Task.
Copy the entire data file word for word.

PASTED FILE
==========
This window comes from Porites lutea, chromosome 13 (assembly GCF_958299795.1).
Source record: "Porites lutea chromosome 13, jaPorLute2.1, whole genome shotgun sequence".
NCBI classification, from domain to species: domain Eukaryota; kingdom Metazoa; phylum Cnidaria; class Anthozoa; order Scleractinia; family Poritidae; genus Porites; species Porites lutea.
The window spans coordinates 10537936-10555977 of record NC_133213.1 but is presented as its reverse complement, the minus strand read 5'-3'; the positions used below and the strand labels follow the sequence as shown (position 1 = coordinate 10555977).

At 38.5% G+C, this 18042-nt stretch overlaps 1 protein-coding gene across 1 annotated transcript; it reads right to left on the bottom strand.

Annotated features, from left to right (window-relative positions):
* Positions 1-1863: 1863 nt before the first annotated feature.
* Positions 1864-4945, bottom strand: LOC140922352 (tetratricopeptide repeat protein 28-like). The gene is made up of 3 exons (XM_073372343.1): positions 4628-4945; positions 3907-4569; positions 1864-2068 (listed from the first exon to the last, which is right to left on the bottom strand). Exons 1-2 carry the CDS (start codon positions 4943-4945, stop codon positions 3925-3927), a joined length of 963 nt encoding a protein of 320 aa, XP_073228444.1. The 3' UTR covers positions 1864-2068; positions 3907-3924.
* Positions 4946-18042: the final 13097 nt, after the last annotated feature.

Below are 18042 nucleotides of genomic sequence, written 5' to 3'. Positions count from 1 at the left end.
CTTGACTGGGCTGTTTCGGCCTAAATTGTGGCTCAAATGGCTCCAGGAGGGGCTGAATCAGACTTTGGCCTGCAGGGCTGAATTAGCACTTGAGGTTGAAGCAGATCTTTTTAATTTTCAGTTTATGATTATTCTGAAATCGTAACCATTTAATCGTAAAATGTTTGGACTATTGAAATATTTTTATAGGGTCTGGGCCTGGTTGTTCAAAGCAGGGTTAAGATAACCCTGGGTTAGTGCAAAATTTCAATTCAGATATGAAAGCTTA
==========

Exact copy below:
This window comes from Porites lutea, chromosome 13 (assembly GCF_958299795.1).
Source record: "Porites lutea chromosome 13, jaPorLute2.1, whole genome shotgun sequence".
NCBI classification, from domain to species: domain Eukaryota; kingdom Metazoa; phylum Cnidaria; class Anthozoa; order Scleractinia; family Poritidae; genus Porites; species Porites lutea.
The window spans coordinates 10537936-10555977 of record NC_133213.1 but is presented as its reverse complement, the minus strand read 5'-3'; the positions used below and the strand labels follow the sequence as shown (position 1 = coordinate 10555977).

At 38.5% G+C, this 18042-nt stretch overlaps 1 protein-coding gene across 1 annotated transcript; it reads right to left on the bottom strand.

Annotated features, from left to right (window-relative positions):
* Positions 1-1863: 1863 nt before the first annotated feature.
* Positions 1864-4945, bottom strand: LOC140922352 (tetratricopeptide repeat protein 28-like). The gene is made up of 3 exons (XM_073372343.1): positions 4628-4945; positions 3907-4569; positions 1864-2068 (listed from the first exon to the last, which is right to left on the bottom strand). Exons 1-2 carry the CDS (start codon positions 4943-4945, stop codon positions 3925-3927), a joined length of 963 nt encoding a protein of 320 aa, XP_073228444.1. The 3' UTR covers positions 1864-2068; positions 3907-3924.
* Positions 4946-18042: the final 13097 nt, after the last annotated feature.

Below are 18042 nucleotides of genomic sequence, written 5' to 3'. Positions count from 1 at the left end.
CTTGACTGGGCTGTTTCGGCCTAAATTGTGGCTCAAATGGCTCCAGGAGGGGCTGAATCAGACTTTGGCCTGCAGGGCTGAATTAGCACTTGAGGTTGAAGCAGATCTTTTTAATTTTCAGTTTATGATTATTCTGAAATCGTAACCATTTAATCGTAAAATGTTTGGACTATTGAAATATTTTTATAGGGTCTGGGCCTGGTTGTTCAAAGCAGGGTTAAGATAACCCTGGGTTAGTGCAAAATTTCAATTCAGATATGAAAGCTTA